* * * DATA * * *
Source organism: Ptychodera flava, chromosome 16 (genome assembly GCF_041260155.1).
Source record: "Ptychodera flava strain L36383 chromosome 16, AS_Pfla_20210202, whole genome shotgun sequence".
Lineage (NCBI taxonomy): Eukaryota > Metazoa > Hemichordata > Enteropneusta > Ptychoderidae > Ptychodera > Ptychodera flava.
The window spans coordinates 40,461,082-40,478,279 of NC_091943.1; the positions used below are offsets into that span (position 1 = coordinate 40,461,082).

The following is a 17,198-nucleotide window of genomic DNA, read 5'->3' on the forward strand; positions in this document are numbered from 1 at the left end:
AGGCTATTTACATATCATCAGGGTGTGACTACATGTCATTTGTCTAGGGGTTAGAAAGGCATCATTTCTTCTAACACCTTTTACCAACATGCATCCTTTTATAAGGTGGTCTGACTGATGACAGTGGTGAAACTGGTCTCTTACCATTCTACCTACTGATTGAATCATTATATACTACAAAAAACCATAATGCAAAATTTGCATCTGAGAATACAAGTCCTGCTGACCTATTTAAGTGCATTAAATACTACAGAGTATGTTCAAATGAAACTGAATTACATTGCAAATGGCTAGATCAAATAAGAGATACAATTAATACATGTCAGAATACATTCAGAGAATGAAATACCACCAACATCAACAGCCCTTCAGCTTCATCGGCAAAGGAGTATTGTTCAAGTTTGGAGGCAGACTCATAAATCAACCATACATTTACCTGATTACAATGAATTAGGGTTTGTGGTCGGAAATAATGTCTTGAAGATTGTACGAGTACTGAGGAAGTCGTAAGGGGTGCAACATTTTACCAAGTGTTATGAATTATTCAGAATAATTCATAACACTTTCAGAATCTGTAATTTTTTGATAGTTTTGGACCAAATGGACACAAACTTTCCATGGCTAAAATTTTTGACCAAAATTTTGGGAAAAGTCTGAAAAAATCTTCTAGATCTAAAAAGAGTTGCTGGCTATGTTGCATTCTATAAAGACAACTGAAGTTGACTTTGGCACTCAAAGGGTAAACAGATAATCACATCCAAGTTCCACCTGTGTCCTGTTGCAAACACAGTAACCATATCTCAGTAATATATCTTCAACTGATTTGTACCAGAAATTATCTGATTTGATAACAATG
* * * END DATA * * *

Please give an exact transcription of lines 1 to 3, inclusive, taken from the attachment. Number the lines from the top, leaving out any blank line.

Source organism: Ptychodera flava, chromosome 16 (genome assembly GCF_041260155.1).
Source record: "Ptychodera flava strain L36383 chromosome 16, AS_Pfla_20210202, whole genome shotgun sequence".
Lineage (NCBI taxonomy): Eukaryota > Metazoa > Hemichordata > Enteropneusta > Ptychoderidae > Ptychodera > Ptychodera flava.